How I got a job, apartment, and cell phone in Thailand in 6 days
Posted by Heliocentrism on December 19, 2009
December 7-12, 2002
We didn’t end up heading down south.
This is a spoof of Finding a Job in Thailand in 10 Days. If you’ve ever thought about packing it all in and moving to Thailand, you’ve read that article. Mark and I read it before moving to Bangkok hoping that it would work for us. Turns out that it was easier than we thought… for us at least.
I would not recommend anyone else doing the same. We were incredibly lucky!
We’ve read many blogs and websites on the best way to get jobs in Thailand and here is what we learned.
- December and January are the worst months to find a job in Thailand.
- March and April are the best.
- You need a 120-hour TEFL or TESOL to get a job. Less than 120 hours just won’t do.
- Employees tend to not answer e-mails, so it’s better to call or just show up at the company.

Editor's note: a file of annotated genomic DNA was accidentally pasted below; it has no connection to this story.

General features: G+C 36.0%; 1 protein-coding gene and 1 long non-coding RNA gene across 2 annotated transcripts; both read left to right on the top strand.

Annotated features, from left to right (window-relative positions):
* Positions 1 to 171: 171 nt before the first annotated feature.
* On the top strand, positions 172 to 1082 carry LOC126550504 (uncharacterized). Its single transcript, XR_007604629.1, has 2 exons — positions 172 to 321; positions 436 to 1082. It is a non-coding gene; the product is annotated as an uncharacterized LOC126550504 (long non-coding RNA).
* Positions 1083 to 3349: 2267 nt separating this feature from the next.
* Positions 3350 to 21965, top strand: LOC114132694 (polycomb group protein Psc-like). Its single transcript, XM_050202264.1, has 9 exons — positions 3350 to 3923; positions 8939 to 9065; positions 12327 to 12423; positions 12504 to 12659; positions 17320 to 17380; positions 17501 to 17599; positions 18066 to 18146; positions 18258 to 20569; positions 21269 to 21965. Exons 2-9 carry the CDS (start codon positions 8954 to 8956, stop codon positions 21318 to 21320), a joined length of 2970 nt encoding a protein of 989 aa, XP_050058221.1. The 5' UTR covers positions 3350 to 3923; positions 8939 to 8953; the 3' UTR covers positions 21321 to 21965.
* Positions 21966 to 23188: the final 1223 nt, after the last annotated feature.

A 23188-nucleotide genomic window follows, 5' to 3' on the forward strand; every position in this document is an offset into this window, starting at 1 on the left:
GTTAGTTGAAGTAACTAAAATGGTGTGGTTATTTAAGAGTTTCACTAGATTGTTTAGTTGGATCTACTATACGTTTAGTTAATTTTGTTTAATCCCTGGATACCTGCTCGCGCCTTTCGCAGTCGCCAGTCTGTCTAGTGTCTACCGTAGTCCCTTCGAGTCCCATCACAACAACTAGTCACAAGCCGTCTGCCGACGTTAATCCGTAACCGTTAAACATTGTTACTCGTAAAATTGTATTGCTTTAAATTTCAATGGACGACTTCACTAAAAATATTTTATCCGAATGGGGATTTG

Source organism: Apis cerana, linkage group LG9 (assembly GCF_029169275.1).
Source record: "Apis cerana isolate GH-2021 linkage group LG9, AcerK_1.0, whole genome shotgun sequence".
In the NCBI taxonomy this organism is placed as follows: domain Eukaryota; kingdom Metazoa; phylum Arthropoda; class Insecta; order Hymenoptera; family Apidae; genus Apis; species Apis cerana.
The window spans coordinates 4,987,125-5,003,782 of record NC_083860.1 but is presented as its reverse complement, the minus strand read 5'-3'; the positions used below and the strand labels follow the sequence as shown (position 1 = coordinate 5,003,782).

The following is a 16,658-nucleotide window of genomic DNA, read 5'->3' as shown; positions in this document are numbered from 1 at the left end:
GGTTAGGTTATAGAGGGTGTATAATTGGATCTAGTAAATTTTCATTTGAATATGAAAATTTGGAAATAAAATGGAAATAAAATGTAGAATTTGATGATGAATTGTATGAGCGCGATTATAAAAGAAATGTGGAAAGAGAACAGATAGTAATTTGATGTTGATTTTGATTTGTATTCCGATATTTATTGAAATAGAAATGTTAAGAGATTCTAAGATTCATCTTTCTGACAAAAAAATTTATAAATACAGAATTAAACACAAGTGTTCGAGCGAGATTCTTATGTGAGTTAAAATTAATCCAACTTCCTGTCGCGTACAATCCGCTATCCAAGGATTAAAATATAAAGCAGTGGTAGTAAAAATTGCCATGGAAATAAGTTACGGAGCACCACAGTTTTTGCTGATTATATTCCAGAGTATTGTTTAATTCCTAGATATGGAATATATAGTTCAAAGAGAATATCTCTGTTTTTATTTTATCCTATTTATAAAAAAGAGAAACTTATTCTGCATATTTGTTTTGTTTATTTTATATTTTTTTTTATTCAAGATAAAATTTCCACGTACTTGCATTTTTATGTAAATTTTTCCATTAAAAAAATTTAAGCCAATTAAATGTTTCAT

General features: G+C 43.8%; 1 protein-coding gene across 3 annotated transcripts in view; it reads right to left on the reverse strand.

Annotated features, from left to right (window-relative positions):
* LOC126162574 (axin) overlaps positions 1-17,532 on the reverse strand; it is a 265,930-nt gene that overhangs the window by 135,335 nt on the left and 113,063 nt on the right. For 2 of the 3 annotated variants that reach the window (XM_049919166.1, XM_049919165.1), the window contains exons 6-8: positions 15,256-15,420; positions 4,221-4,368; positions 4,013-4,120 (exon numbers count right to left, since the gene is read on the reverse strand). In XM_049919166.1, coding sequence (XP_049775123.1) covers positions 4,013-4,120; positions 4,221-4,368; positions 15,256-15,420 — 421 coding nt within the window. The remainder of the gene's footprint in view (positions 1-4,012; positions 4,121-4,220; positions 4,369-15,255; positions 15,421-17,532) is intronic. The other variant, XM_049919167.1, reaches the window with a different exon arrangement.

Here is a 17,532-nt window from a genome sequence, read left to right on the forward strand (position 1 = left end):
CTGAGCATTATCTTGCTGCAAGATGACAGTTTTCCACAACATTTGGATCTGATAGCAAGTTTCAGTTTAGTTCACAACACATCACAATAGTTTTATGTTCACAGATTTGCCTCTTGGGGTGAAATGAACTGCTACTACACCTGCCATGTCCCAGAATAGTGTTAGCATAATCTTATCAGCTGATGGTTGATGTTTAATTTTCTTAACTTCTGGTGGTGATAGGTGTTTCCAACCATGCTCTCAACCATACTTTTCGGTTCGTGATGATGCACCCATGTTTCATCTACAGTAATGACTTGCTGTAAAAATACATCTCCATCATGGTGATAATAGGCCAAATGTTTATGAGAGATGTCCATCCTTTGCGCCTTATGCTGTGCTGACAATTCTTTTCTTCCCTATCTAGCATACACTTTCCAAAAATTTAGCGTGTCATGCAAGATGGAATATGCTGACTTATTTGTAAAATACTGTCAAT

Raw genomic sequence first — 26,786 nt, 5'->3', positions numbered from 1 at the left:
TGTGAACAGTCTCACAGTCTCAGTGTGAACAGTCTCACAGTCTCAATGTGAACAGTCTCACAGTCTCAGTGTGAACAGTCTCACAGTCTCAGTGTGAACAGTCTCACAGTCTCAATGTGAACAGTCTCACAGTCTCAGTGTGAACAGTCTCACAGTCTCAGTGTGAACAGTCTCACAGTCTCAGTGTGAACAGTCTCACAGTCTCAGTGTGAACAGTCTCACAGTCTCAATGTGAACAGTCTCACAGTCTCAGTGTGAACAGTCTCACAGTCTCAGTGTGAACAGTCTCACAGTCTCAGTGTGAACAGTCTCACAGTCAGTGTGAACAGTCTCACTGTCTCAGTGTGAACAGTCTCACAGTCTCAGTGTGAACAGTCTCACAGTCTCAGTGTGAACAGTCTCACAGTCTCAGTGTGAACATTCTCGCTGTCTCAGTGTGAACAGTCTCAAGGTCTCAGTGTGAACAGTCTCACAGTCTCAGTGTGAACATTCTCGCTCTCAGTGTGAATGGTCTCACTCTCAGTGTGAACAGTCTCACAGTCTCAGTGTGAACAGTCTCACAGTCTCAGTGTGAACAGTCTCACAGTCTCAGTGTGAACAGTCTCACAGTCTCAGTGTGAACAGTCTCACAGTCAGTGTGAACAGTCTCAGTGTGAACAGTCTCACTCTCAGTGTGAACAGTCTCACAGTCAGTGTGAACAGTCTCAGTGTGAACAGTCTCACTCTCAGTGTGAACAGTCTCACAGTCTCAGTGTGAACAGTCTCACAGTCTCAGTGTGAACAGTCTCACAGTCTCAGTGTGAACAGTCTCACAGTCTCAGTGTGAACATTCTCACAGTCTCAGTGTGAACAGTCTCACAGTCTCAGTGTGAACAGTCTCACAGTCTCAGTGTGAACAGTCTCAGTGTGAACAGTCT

- Being white helps.
- Being Asian hurts.
There are exceptions to this, as with many things in life. Mark and I got to Thailand in December and neither of us had a 120 Tefl or Tesol certification at the time. (In 2013 the JET Programme subsidized my 140 hour TEFL certification.) Neither of us are white and Mark is, in fact, Asian. Before getting to Thailand we sent out tons of e-mails and made many phone calls once we got here. No one replied; not even the people who put ads in the newspaper.
Here is what we did.
We arrived in Bangkok on December 1st and didn’t really do anything the first week. We applied to a couple of jobs here and there but I wasn’t really feeling any of them. In fact, I hoped that I would not get any of those jobs because the companies looked a bit shady.
Then on our 6th day in Bangkok, in the newspaper, I found an ad for some jobs in public high schools in Bangkok and the rest of Thailand. I have learned through past experience that it is far better to work at a public school than at a cram school.
I sent them an e-mail stating that I wanted a job. I also sent a copy of my diploma, resume, and references. I was not really expecting to get a job right away, but rather I hoped to secure one starting in January. So when they did not reply, I wasn’t too worried.